Amazon FBA guru Tom Wang says there are some major mistakes he sees beginners make time and time again. The first is dabbling versus deciding to go all in. A lot of people hear about Amazon FBA, think it sounds neat, decide to launch with maybe two hundred units “just to see if it works.” Well, Tom has news for ya: it does work and you can’t start out with just a couple hundred units. Why? ‘Cause, from the jump, Amazon sees that you’re low in stock.
Why would they move your listing to page one if you couldn’t even fulfill on the demand that that would bring? “That’s why I highly recommend all my students to start with a minimum of twelve hundred units,” Tom says. “This will allow you to actually do proper marketing, rank and bank, PPC, all that type of stuff. Don’t get into this business with two or three hundred units. If your budget doesn’t fit that amount, well, then you have no choice but to find another cheaper product.”
The second thing you need to be aware of, according to Tom, is this: do not launch a product on Amazon that is patented or where the brand name is trademarked. Unless, of course, you get permission from the patent slash trademark owner. But that’s A) unlikely and B) difficult to do. So just be careful, especially with your labeling, where it’s easy to accidentally call your product something you didn’t know was legally off limits. USPTO dot gov is where you’ll wanna go to do a thorough check.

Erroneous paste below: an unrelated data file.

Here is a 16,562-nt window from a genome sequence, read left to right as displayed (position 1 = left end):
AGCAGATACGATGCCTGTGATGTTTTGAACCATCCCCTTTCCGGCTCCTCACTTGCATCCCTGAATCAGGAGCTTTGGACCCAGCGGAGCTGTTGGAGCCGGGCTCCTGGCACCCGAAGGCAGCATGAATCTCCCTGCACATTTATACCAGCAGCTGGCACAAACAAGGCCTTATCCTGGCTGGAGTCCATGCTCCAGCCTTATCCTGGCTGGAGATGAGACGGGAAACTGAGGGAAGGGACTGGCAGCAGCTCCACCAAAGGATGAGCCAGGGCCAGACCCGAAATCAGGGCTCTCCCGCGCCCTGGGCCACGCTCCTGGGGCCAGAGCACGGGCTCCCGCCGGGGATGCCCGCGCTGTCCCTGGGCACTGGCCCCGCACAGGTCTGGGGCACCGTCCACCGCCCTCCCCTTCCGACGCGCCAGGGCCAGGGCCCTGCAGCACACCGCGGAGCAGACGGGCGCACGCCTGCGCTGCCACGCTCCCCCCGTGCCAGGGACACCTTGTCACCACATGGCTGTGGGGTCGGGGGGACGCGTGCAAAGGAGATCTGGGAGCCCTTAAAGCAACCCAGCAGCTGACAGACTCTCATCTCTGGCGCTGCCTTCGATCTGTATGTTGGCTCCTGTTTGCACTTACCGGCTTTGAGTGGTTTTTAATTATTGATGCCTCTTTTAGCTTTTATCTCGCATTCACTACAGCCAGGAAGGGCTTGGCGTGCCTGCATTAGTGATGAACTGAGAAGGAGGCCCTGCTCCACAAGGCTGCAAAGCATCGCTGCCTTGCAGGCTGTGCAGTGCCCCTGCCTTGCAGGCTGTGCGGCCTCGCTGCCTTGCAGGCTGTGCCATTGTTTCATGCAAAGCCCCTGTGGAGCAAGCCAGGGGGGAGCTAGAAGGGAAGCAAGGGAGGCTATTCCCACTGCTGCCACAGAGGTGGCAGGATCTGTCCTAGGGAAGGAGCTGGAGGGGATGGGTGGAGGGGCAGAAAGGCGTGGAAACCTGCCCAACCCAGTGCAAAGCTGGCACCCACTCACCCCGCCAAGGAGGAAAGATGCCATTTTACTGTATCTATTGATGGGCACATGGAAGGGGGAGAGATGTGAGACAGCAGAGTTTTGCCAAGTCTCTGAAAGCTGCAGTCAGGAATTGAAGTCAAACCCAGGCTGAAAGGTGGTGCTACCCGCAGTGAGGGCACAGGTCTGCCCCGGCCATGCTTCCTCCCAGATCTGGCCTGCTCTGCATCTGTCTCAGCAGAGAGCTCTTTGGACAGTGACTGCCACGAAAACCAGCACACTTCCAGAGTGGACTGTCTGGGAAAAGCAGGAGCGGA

Third, don’t try to sell something that falls into one of Amazon’s many restricted categories. For example, drugs, alcohol, and all sorts of different chemicals and pesticides are absolute no-nos. Five, you gotta make sure what you’re selling fits within the standard size range. If you’re over by even one-tenth of a percent, you’ll get bumped to the next packaging size, and then they’ll start dinging you extra for each unit you sell. As you can imagine, this really cuts into your profit margins.
Six, Tom suggests you order your top competitors’ products. “You will find so much gold in actually receiving the product, taking a look at how they’re doing the packaging, taking a look at their insert cards, taking a look at the actual quality of the product. I see so many people getting into Amazon FBA, ordering some samples from China, think it’s good enough, but it’s all relative because you’re competing with so many people. You need a benchmark to go off of.”
What else? Tom says you need to know how to calculate your landed cost. This includes your cost of goods sold. But also things like packaging, insert cards, shipping, and don’t forget duties when your order enters into the U.S. en route to Amazon’s warehouse. In addition to that, it’s a good idea to use an FBA cash flow projection sheet. One that accounts for all the data, all the numbers, so you’re not guessing what your total expenses will be or how much you’ll be netting each month.
Last but not least, triple check with your Chinese supplier that you’re both on the same page when it comes to product expectations. Let them know there will be inspection before shipment. This does two things. One, it keeps them from cutting corners. Two, it helps you identify mistakes before your product makes its way to Amazon, which, at that point, would cost you a lot more time and money to fix. Wanna know more? Tom Wang sells a course called FBA Masterclass that retails for eight grand.